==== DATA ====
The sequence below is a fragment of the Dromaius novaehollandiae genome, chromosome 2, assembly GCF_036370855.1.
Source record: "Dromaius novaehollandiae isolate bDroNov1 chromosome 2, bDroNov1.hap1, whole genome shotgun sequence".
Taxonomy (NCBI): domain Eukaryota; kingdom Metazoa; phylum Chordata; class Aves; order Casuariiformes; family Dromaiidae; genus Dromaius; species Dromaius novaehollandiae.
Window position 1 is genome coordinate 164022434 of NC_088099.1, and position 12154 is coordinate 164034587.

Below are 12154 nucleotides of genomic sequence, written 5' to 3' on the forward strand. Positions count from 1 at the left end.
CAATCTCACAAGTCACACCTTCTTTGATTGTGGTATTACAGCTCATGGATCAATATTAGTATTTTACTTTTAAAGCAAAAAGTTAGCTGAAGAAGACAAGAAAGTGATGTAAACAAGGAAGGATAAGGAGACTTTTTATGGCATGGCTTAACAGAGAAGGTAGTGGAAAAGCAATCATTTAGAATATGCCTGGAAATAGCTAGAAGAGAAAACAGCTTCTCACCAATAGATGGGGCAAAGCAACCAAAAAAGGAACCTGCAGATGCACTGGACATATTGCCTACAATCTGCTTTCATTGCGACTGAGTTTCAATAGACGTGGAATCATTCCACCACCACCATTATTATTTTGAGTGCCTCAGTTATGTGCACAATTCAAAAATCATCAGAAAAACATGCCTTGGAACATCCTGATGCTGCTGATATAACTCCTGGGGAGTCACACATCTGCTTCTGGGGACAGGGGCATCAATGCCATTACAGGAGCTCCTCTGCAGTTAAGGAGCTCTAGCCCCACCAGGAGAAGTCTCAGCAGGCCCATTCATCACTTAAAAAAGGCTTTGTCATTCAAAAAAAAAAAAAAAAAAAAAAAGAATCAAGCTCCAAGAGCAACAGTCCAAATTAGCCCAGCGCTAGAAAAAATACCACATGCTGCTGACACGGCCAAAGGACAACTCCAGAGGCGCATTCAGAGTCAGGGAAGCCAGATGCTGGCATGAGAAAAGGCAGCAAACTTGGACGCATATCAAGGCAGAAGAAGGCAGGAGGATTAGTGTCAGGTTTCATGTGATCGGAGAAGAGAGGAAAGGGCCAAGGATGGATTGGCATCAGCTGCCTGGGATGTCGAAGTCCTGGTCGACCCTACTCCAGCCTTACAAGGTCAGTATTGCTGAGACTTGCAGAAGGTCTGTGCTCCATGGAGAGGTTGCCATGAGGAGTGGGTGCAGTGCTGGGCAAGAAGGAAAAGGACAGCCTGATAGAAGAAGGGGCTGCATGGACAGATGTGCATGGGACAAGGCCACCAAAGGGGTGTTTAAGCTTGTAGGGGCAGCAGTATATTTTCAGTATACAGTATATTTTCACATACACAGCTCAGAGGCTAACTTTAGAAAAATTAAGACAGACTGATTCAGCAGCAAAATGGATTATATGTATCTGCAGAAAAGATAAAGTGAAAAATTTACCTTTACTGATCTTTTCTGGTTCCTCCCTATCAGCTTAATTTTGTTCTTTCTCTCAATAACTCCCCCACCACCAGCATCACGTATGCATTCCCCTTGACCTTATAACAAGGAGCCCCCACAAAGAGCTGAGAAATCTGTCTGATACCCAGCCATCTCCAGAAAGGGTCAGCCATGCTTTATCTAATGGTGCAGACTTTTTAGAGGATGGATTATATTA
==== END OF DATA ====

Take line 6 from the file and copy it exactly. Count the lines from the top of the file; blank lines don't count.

CAATCTCACAAGTCACACCTTCTTTGATTGTGGTATTACAGCTCATGGATCAATATTAGTATTTTACTTTTAAAGCAAAAAGTTAGCTGAAGAAGACAAGAAAGTGATGTAAACAAGGAAGGATAAGGAGACTTTTTATGGCATGGCTTAACAGAGAAGGTAGTGGAAAAGCAATCATTTAGAATATGCCTGGAAATAGCTAGAAGAGAAAACAGCTTCTCACCAATAGATGGGGCAAAGCAACCAAAAAAGGAACCTGCAGATGCACTGGACATATTGCCTACAATCTGCTTTCATTGCGACTGAGTTTCAATAGACGTGGAATCATTCCACCACCACCATTATTATTTTGAGTGCCTCAGTTATGTGCACAATTCAAAAATCATCAGAAAAACATGCCTTGGAACATCCTGATGCTGCTGATATAACTCCTGGGGAGTCACACATCTGCTTCTGGGGACAGGGGCATCAATGCCATTACAGGAGCTCCTCTGCAGTTAAGGAGCTCTAGCCCCACCAGGAGAAGTCTCAGCAGGCCCATTCATCACTTAAAAAAGGCTTTGTCATTCAAAAAAAAAAAAAAAAAAAAAAAGAATCAAGCTCCAAGAGCAACAGTCCAAATTAGCCCAGCGCTAGAAAAAATACCACATGCTGCTGACACGGCCAAAGGACAACTCCAGAGGCGCATTCAGAGTCAGGGAAGCCAGATGCTGGCATGAGAAAAGGCAGCAAACTTGGACGCATATCAAGGCAGAAGAAGGCAGGAGGATTAGTGTCAGGTTTCATGTGATCGGAGAAGAGAGGAAAGGGCCAAGGATGGATTGGCATCAGCTGCCTGGGATGTCGAAGTCCTGGTCGACCCTACTCCAGCCTTACAAGGTCAGTATTGCTGAGACTTGCAGAAGGTCTGTGCTCCATGGAGAGGTTGCCATGAGGAGTGGGTGCAGTGCTGGGCAAGAAGGAAAAGGACAGCCTGATAGAAGAAGGGGCTGCATGGACAGATGTGCATGGGACAAGGCCACCAAAGGGGTGTTTAAGCTTGTAGGGGCAGCAGTATATTTTCAGTATACAGTATATTTTCACATACACAGCTCAGAGGCTAACTTTAGAAAAATTAAGACAGACTGATTCAGCAGCAAAATGGATTATATGTATCTGCAGAAAAGATAAAGTGAAAAATTTACCTTTACTGATCTTTTCTGGTTCCTCCCTATCAGCTTAATTTTGTTCTTTCTCTCAATAACTCCCCCACCACCAGCATCACGTATGCATTCCCCTTGACCTTATAACAAGGAGCCCCCACAAAGAGCTGAGAAATCTGTCTGATACCCAGCCATCTCCAGAAAGGGTCAGCCATGCTTTATCTAATGGTGCAGACTTTTTAGAGGATGGATTATATTA